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Shikakai Powder
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Shikakai has been used for hair cleansing in India for centuries. The word 'shikakai' means "fruit for hair" and is a traditional variety of shampoo. Shikakai acts as an natural astringent for hair enhancing as it consists binding properties. It clears dandruff and cleans the dirt accumulated on the scalp. Being a natural conditioner for hair, it strengthens hair roots and promotes luxuriant growth. The powder/the extract has certain vital properties that act as coolants for the scalp. This powder has to be mixed with water and used as a paste on the hair instead of shampoo.


Shikakai is a prickly, scandent shrub, growing in tropical jungles shrub throughout India, particularly in Deccan. The scientific name/Latin name of shikakai is Acacia concinna. It belongs to the Leguminosae family.

The leaves of this woody plant are bipinnate. It has yellow flowers with anxillary heads. The pods are brown, wrinkled and notched when dry. There are 6 to 10 seeds in a pod usually. These days it is commercially cultivated in India and Far East Asia.



  • The powder or the extract from the bark, leaves or pods is used as a hair cleansing agent. It is very effective in removing oil and dirt from hair. The normal practice is to apply oil to hair and scalp and allow it soak for sometime. This will keep the body cool, reducing body heat and also prevent the scalp from getting dry. The powdered shikakai is used as a shampoo to wash off the oil.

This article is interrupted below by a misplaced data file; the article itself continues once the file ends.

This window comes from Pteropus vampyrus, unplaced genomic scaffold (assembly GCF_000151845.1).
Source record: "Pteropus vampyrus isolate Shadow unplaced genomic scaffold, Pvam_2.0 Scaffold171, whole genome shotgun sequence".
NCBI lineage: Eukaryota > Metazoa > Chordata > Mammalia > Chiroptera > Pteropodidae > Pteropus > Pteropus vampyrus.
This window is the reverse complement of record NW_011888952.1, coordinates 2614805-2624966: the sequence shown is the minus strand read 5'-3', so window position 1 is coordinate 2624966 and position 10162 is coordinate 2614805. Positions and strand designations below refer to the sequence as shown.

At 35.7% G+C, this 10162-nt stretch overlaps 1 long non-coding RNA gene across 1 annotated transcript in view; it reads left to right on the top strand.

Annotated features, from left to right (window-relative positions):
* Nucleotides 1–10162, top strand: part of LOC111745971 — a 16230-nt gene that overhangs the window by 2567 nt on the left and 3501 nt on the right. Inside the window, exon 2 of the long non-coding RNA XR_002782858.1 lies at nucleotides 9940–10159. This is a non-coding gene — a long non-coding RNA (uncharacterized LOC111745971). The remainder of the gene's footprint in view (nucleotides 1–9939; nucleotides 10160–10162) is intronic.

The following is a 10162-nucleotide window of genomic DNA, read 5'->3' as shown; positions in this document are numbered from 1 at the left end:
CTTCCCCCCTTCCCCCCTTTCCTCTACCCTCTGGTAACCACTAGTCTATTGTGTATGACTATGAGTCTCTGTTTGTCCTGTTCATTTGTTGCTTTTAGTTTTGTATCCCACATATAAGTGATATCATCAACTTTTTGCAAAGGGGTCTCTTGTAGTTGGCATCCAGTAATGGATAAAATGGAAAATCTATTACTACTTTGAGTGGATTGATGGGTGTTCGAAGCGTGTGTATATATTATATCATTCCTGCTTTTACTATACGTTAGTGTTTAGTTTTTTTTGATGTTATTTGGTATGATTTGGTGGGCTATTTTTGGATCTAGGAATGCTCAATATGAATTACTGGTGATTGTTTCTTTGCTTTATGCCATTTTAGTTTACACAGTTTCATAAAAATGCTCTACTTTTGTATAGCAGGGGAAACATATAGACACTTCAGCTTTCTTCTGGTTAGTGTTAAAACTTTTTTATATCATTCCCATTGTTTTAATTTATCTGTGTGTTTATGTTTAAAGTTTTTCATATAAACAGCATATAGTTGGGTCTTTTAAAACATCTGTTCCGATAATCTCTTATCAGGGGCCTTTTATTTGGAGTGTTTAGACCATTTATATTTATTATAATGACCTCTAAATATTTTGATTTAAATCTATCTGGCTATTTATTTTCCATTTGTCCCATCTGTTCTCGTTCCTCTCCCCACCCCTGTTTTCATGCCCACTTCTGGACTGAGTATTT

• Since shikakai is naturally low in pH, therefore it is extremely mild, and does not strip hair of its natural oils. Usually no rinse or conditioner is used since shikakai also helps in the disentangling of the hair
  • Actually the bark of shikakai is high on saponins - chemical compound; these act as foaming agents. Therefore shikakai is such a good cleaning agent and hence has been traditionally used as a detergent. Owing to the presence of this chemical compound shikakai is used in Bengal for poisoning fish and are documented to be potent marine toxins.
  • The leaves because of the presence of oxalic, tartaric, citric, succinic and ascorbic acids, as well as two alkaloids, calyctomine and nicotine, taste acidic and are used in chutneys. Apart from this the leaves are also used as an infusion in anti-dandruff preparations.
  • Extracts of the ground pods have been used for various skin diseases.
  • An extract of the shikakai leaves is used to cure malarial fever.
  • A decoction of the pods relieves biliousness and acts as a purgative.
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